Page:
Hot temperatures have thermometers above 90 degrees through Friday in parts of the Midwest, Oklahoma and Texas. The USDA’s Meat Animal Research Center says the heat situation for cattle will be in the “danger” and “emergency” areas putting cattle at risk if they’re not kept cool.
Dee Griffin, UNL Extension Veterinarian, advises cattle producers to increase air flow and make sure water is available for animals. Cattle can drink twice as much water in the presence of heat. So each animal should have access to 20 gallons of water per day with about half of their intake during the middle of the afternoon.
Matt Deppe, the CEO for the Iowa Cattlemen’s Association says cattle are at an elevated risk compared to other animals because cattle rely on respiration more than sweating to cool down.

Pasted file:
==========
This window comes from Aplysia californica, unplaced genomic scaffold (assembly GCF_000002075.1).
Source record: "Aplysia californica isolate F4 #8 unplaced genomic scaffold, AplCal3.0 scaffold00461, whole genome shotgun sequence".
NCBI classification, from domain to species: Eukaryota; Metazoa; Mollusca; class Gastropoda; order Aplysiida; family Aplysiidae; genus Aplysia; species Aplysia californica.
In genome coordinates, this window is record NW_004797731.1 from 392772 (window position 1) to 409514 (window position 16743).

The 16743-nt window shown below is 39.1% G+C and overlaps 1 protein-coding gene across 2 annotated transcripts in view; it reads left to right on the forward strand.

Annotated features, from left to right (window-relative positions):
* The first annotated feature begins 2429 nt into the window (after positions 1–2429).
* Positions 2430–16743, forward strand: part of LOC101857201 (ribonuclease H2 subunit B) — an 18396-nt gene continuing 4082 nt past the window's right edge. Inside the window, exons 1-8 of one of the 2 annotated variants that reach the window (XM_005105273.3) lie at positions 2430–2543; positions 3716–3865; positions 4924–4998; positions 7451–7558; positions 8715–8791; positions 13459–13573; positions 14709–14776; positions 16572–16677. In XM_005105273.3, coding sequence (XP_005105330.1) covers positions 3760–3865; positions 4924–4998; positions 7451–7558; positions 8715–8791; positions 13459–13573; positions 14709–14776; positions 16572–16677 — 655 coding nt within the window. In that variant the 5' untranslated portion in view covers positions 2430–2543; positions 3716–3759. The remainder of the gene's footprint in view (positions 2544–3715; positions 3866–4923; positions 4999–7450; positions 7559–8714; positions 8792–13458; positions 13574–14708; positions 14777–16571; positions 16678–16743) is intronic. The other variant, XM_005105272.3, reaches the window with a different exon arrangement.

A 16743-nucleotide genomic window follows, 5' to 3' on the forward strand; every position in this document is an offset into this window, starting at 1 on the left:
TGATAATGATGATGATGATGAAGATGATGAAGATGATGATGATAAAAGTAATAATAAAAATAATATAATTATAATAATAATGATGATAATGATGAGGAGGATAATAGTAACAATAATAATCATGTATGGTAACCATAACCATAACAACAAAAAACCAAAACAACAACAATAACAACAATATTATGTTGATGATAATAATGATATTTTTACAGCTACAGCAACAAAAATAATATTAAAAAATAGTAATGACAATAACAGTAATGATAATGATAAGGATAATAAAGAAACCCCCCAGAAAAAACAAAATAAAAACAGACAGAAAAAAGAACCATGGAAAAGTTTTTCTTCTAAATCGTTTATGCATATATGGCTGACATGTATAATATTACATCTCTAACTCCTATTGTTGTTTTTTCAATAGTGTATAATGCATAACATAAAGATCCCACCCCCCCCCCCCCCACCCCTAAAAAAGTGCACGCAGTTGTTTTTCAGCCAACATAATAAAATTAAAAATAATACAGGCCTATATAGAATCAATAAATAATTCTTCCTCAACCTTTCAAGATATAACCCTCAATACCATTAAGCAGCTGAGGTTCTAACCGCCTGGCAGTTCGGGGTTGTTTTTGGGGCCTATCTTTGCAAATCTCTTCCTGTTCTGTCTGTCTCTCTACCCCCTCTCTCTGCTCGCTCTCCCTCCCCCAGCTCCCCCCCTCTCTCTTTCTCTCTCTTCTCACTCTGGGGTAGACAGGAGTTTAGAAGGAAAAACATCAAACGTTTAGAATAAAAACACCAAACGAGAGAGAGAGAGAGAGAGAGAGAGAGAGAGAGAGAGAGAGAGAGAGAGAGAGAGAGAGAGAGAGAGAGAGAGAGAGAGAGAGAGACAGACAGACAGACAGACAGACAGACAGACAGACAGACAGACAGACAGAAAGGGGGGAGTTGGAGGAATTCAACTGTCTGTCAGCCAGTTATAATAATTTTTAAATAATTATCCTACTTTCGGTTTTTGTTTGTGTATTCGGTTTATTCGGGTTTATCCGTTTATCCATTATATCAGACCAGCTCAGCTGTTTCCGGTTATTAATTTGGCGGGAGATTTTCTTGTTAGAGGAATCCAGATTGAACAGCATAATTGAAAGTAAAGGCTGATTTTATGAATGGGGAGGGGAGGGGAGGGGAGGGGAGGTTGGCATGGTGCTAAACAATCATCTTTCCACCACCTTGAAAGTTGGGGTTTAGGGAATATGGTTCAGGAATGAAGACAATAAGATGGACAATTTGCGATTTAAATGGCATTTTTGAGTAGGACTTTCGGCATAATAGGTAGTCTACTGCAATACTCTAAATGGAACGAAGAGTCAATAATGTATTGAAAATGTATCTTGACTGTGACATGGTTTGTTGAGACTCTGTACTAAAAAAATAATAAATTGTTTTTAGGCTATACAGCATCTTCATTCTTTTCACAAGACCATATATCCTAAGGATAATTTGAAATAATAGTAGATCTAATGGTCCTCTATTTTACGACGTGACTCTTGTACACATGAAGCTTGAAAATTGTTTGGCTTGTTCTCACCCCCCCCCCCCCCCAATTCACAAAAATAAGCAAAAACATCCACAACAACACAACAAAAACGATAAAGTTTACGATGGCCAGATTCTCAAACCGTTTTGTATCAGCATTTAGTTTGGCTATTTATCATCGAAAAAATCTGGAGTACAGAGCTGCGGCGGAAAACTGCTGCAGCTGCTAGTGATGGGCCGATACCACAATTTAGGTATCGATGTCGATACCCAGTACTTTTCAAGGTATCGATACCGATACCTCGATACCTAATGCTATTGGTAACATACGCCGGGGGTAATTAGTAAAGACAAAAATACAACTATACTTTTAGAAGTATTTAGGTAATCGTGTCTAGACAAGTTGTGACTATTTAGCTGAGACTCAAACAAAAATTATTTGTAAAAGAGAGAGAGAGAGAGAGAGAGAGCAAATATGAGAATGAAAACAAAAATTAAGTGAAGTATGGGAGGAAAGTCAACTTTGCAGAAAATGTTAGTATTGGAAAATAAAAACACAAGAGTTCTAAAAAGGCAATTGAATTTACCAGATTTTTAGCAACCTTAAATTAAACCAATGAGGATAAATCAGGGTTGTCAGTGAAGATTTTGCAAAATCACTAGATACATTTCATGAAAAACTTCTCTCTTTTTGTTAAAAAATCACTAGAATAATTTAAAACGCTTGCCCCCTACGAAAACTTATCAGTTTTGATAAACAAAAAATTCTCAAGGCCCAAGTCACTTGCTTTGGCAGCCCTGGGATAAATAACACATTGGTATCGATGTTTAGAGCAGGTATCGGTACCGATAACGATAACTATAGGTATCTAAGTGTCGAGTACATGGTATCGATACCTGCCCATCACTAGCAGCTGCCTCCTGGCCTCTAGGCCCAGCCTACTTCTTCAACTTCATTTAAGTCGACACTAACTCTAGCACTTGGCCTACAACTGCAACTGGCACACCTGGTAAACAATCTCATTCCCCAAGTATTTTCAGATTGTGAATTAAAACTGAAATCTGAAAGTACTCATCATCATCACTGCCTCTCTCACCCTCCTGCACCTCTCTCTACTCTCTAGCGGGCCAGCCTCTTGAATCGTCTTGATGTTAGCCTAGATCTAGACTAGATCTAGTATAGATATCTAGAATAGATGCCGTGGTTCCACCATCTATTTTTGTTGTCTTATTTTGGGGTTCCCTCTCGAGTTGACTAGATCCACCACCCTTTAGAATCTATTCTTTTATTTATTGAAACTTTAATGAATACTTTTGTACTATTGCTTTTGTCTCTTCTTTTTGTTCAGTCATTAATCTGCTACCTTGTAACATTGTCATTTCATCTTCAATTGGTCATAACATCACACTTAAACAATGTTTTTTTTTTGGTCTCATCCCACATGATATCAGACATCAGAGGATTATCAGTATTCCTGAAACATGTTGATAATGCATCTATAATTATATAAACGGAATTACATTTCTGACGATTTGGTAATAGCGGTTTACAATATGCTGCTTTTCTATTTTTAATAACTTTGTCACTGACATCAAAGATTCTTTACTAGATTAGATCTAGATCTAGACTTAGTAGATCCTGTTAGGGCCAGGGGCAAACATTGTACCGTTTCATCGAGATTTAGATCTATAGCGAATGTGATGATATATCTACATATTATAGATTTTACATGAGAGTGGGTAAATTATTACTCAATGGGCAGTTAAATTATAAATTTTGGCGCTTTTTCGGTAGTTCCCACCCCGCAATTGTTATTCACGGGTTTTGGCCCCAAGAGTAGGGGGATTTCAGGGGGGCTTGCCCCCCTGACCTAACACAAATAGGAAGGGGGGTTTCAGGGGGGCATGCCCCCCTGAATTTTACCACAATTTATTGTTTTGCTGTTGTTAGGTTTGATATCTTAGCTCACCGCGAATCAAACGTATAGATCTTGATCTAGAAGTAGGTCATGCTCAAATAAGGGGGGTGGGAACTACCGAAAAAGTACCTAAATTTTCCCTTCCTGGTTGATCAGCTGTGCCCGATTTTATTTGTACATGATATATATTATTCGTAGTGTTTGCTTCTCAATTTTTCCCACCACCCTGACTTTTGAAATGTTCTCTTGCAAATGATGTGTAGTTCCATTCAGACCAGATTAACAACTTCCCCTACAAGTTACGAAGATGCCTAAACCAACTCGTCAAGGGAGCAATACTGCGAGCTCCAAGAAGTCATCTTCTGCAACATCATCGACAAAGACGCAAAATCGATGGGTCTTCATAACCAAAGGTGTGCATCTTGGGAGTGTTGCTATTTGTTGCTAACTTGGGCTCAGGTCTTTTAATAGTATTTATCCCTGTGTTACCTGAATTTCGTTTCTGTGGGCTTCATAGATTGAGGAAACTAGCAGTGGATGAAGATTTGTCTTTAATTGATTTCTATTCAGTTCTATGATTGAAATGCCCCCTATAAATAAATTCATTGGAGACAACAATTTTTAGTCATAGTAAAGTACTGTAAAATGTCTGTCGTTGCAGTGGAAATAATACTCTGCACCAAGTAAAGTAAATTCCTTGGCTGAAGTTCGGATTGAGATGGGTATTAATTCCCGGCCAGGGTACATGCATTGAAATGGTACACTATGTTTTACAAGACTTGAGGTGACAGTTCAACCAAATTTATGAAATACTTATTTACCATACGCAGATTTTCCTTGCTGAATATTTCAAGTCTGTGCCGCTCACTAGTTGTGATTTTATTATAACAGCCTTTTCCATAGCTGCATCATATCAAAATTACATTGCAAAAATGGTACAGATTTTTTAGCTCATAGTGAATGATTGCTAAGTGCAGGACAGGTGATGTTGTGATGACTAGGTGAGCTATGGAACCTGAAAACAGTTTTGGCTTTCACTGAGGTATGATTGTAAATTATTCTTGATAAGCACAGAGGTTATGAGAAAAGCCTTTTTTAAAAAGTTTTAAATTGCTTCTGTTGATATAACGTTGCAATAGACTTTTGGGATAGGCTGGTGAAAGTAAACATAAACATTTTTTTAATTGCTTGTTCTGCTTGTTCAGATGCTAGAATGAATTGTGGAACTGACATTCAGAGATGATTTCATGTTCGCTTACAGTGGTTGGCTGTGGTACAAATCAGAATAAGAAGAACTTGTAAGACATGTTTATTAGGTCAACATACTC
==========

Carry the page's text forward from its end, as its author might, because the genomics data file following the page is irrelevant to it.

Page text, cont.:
Moving animals out of pens with air flow obstructions, using sprinklers, providing shade and dividing cattle for easier access to water will keep cattle cool.
Black or dark red colored cattle are more likely to be susceptible to heat stress as are naturally fed cattle and animals in poor health. The USDA’s Agricultural Research Service provides a risk factors page listing other traits that could elevate a cow’s response to heat stress.